It warns that Canada could lose 365,000 low-income households within the next 20 years. In 1989, Canadians contributed $115 per person to federal housing investments. That dropped to $60 per person by 2013.

It demonstrates that social housing is the cheapest way to address homelessness when compared with rent supplementation, providing shelter beds and the cost of keeping an individual in prison or jail.

Raise the rates

During the report card presentation, the panel was asked what needs to change to address both the affordable housing crisis and assist women in need. All agreed there is a desperate need to raise the provincial rates of income assistance.

“That may not solve it completely, but it will definitely help in so many ways,” said homeless outreach worker Vanessa Alexander. “They’ve been the same since 2007, and it just doesn’t make sense to me. It’s completely unacceptable that anyone should have to choose between shelter or food.”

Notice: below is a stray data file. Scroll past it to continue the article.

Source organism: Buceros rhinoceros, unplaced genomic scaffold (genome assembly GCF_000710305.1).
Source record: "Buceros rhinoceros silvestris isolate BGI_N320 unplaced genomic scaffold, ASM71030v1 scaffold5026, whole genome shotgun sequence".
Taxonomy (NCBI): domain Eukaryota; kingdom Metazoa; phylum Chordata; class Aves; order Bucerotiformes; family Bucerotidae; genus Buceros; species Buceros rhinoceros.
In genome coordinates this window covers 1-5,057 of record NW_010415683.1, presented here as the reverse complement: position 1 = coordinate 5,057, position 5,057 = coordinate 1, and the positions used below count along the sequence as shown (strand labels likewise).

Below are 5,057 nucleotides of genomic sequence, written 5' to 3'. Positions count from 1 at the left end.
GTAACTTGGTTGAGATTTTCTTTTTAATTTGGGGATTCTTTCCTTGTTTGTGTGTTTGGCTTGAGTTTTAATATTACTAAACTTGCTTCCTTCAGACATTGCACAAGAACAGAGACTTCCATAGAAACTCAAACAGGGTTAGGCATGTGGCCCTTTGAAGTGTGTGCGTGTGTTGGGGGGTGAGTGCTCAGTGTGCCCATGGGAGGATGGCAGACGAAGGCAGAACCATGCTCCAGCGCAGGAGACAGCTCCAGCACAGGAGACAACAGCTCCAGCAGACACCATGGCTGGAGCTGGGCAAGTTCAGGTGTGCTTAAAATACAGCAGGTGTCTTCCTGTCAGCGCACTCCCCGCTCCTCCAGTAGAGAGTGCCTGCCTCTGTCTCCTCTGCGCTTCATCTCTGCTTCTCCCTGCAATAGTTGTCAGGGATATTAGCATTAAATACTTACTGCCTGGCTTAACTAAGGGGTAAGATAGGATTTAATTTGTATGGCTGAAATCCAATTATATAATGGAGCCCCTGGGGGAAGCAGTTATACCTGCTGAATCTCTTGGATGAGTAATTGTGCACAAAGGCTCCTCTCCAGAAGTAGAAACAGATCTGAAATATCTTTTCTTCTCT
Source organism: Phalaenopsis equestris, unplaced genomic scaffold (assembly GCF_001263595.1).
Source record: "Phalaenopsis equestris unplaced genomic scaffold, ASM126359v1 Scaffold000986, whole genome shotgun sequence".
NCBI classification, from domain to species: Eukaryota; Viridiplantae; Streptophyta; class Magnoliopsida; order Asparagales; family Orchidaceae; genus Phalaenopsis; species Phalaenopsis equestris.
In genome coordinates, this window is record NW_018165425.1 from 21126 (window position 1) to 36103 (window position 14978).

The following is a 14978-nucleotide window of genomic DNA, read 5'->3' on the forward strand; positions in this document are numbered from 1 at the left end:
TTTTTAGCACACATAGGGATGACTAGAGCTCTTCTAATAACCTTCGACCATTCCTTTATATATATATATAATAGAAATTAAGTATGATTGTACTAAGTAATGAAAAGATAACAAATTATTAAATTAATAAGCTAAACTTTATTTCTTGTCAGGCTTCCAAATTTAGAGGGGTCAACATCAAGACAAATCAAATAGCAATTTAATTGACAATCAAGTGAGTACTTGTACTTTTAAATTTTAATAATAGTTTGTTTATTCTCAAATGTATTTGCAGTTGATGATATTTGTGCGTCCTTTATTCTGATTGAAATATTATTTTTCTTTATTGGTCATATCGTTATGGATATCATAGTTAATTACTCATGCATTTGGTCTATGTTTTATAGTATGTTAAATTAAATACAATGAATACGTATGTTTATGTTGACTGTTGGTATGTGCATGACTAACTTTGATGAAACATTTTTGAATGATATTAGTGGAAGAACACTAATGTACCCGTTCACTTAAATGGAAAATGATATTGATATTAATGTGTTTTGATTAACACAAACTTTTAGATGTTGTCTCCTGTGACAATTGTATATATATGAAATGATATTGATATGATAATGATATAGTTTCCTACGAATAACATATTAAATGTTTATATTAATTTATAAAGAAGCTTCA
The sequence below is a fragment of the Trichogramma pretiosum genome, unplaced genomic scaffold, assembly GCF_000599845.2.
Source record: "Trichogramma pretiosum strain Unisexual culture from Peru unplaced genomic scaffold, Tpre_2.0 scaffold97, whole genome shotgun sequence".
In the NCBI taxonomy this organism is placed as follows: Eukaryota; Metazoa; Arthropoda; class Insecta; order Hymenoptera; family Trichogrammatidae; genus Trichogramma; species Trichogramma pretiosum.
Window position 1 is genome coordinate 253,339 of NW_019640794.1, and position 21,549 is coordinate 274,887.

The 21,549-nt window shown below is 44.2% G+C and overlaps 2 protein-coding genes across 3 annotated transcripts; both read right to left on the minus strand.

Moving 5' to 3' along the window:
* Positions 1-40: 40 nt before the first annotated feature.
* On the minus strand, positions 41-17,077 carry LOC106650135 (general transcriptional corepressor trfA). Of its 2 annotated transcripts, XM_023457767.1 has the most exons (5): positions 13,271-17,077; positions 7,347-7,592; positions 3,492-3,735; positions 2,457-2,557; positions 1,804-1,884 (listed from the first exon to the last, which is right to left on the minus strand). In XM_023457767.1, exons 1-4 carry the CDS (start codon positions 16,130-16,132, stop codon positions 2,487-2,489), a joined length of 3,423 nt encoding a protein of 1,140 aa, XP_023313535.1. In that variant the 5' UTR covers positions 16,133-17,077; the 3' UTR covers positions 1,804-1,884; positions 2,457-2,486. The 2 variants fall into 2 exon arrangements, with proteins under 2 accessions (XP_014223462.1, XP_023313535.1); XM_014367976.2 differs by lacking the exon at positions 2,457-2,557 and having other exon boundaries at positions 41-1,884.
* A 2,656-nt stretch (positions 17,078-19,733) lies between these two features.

Maskerine agreed.

“We all know that. We know none us could live on that amount of money, so why has it remained the same for eight years?”

A member of the audience urged everyone present to take part in BC.’s Raise the Rates campaign, which aims to address the level of poverty and homeless in BC.

Interested parties can visit or at Raise the Rates BC on Facebook.

Share the report

This year’s homelessness report is small enough to forward to someone in an email, and is available for wide distribution. The authors hope readers will feel compelled to share with friends, family members and anyone in the community — and to start a dialogue about the findings.

It features firsthand accounts of women fleeing violence, letters from community members, statistics and proposed solutions.

This year’s Homelessness Action Week is October 11 to 17, followed by a Community Connect Day on Saturday, Nov. 21 at Central School Gym.

You can download the report at